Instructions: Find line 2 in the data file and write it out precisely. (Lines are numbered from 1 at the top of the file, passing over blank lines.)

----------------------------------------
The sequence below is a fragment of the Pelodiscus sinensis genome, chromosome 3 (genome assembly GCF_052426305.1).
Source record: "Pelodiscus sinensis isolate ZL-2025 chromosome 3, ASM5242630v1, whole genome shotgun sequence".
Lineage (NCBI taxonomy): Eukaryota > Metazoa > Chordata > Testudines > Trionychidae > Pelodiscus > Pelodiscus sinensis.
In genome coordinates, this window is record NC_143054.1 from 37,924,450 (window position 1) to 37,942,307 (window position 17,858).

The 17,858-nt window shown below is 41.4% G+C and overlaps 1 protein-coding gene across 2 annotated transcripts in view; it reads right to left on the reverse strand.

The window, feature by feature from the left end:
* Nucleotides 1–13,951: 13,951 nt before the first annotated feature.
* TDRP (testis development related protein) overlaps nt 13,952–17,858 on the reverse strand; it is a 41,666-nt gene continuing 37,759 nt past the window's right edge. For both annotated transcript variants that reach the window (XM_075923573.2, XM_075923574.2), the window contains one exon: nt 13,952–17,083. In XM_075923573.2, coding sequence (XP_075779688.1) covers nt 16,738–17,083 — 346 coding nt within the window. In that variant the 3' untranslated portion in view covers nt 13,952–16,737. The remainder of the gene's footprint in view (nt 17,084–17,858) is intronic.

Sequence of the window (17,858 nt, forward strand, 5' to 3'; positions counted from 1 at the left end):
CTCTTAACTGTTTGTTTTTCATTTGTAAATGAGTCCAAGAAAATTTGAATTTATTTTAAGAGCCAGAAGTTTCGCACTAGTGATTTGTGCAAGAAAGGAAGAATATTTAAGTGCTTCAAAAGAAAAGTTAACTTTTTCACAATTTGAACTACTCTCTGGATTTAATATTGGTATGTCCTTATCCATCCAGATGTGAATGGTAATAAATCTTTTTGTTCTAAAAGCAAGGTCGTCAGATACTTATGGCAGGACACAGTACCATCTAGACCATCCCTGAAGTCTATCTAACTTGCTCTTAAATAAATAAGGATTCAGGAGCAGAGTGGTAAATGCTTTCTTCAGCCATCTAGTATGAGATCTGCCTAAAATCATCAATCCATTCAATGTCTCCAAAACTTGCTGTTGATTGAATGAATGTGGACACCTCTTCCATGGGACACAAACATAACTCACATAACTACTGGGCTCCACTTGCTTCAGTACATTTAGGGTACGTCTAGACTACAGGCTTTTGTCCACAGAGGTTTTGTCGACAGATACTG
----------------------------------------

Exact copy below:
Source record: "Pelodiscus sinensis isolate ZL-2025 chromosome 3, ASM5242630v1, whole genome shotgun sequence".